For a study, researchers sought to evaluate 30-day hysterectomy results by body mass index (BMI) categorization and to estimate changes in 30-day outcomes by BMI over time. It was a retrospective cohort analysis of individuals over the age of 18 who had hysterectomy between 2005 and 2018, using data from the National Surgical Quality Improvement Program database. Exclusions were done for uncertain indications or surgical routes, as well as missing values in covariates or outcome variables of relevance. The characteristics and outcomes of patients were examined across BMI categories. The outcomes included the duration of stay, surgical time, and major and minor problems. For continuous outcomes, multivariable linear regression models were utilized, while for binary outcomes, modified Poisson regression models were used. Patients with benign and malignant hysterectomy indications were studied independently. Age, race, hysterectomy route, hypertension, diabetes, smoking, chosen preoperative laboratory results, and cancer kind, if appropriate, were all factored into the models.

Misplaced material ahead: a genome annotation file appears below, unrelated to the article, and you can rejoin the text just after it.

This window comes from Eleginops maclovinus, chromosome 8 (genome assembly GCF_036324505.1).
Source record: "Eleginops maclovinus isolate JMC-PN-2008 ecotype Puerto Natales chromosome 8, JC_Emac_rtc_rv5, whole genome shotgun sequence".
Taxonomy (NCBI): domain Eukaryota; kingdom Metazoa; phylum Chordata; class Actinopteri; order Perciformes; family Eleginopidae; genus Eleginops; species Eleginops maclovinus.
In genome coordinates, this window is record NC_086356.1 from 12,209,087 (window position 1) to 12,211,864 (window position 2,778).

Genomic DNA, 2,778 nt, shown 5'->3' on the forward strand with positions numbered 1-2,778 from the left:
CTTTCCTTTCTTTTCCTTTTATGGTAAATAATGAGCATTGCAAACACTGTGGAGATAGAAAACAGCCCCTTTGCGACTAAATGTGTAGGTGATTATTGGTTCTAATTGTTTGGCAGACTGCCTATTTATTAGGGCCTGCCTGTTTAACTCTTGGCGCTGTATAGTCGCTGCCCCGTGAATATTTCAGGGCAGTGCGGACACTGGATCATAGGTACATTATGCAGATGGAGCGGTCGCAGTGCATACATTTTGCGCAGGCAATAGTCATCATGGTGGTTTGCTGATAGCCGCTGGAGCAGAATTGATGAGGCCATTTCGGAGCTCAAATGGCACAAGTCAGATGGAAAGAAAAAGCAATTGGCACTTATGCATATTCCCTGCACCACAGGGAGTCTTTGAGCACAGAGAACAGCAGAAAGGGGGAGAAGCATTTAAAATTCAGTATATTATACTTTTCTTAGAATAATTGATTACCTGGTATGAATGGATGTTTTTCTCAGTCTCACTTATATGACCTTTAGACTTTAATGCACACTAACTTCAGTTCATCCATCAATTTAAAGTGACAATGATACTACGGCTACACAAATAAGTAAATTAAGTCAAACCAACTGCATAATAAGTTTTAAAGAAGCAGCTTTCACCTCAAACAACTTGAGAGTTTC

Obesity rose from 41.2% in 2005–2007 to 51.8% in 2018. Minimally invasive surgery was the most commonly used method among 319,462 patients (58.8% vs 24.5% laparotomy vs 16.7% vaginal). Higher BMI classifications were associated with longer operative times (benign indication: 25.0 minutes longer, 95% CI 22.1–27.9; malignant indication: 25.1 minutes longer, 95% CI 20.8–29.4) and a higher risk of complications compared to normal-weight BMIs, though operative time decreased over time for patients with malignant surgical indications. Major problems did not rise in comparison to normal-weight individuals until a BMI of 40 for benign hysterectomy and 50 for malignant hysterectomy. 

Complications and operating times when undergoing a hysterectomy, both increase with weight. Knowledge of evolving risk levels at various weight subclassifications might enhance preoperative shared decision making.